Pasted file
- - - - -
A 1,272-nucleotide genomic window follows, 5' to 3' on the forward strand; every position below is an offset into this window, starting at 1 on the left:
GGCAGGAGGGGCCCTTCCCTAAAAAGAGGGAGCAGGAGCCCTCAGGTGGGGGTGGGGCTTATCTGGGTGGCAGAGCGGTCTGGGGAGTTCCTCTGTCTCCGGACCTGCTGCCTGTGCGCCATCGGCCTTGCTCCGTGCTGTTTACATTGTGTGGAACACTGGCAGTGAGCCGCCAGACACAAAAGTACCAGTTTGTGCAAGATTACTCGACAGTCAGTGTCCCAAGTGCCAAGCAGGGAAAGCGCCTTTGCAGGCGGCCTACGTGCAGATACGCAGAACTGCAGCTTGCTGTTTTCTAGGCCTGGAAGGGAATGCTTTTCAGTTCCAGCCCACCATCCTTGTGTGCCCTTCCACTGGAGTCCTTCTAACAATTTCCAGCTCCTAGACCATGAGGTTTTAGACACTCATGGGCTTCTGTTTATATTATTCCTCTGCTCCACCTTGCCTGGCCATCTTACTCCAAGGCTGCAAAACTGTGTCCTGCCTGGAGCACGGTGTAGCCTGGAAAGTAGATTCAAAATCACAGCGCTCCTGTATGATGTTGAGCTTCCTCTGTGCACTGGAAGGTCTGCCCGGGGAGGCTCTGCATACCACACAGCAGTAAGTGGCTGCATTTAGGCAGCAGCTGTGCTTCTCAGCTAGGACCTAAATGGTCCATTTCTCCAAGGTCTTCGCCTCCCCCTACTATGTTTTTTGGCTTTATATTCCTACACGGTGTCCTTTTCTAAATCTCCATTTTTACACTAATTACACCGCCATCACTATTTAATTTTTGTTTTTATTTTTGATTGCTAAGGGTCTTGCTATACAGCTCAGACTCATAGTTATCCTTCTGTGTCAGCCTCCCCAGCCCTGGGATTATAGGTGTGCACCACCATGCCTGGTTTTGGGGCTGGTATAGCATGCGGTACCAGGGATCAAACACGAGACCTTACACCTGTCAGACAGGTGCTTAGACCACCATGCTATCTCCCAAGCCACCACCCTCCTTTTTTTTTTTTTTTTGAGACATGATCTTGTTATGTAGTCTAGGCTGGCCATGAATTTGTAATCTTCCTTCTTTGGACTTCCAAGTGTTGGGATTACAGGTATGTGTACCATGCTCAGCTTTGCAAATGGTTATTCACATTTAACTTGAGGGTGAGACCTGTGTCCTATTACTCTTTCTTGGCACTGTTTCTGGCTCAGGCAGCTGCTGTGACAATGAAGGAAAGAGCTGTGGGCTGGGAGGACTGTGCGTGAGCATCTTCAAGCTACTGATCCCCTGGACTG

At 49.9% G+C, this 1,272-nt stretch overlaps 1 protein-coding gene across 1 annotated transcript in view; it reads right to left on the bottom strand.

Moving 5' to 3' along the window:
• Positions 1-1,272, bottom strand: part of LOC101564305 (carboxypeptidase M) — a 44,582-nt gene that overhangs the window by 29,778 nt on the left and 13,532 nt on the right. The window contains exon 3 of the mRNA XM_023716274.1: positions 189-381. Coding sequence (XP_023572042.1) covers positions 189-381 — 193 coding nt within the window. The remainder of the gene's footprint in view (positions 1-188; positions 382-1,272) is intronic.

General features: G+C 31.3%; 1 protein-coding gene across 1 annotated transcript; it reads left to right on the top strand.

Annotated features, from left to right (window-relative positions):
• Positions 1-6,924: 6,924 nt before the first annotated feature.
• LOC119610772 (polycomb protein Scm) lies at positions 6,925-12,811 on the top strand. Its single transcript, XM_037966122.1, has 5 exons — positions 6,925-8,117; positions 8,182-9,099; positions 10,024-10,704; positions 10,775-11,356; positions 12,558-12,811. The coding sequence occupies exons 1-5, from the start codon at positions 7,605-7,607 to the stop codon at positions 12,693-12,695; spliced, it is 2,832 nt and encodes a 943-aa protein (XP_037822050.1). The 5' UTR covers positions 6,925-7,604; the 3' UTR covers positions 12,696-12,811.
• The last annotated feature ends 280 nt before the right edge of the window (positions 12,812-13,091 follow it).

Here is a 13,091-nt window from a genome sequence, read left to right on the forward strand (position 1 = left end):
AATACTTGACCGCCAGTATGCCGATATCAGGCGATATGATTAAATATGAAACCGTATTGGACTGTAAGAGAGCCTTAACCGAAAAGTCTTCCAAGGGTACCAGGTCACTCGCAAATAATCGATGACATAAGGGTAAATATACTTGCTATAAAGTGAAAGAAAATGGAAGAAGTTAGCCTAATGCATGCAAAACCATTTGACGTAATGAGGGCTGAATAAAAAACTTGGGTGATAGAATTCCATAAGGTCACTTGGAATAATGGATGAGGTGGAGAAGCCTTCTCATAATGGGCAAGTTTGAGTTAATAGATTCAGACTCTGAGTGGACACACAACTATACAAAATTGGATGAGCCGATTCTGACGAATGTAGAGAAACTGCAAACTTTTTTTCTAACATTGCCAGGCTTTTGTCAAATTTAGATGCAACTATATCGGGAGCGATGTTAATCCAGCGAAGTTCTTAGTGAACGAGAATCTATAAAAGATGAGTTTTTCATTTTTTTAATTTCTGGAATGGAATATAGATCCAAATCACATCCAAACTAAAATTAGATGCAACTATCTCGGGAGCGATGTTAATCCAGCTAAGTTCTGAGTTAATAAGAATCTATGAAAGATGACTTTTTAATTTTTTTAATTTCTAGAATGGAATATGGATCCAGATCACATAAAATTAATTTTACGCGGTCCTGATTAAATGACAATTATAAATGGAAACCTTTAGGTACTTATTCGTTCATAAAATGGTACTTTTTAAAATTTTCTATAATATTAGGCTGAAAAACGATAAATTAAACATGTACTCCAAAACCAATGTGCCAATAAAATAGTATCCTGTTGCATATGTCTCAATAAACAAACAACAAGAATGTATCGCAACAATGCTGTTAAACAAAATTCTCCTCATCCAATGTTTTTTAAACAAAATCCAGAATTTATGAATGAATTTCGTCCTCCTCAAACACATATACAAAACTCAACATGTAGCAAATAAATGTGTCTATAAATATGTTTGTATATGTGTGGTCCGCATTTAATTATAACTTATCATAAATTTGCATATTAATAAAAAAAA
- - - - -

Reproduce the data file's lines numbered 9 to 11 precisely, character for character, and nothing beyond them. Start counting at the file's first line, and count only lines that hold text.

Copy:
• LOC119610772 (polycomb protein Scm) lies at positions 6,925-12,811 on the top strand. Its single transcript, XM_037966122.1, has 5 exons — positions 6,925-8,117; positions 8,182-9,099; positions 10,024-10,704; positions 10,775-11,356; positions 12,558-12,811. The coding sequence occupies exons 1-5, from the start codon at positions 7,605-7,607 to the stop codon at positions 12,693-12,695; spliced, it is 2,832 nt and encodes a 943-aa protein (XP_037822050.1). The 5' UTR covers positions 6,925-7,604; the 3' UTR covers positions 12,696-12,811.
• The last annotated feature ends 280 nt before the right edge of the window (positions 12,812-13,091 follow it).

Here is a 13,091-nt window from a genome sequence, read left to right on the forward strand (position 1 = left end):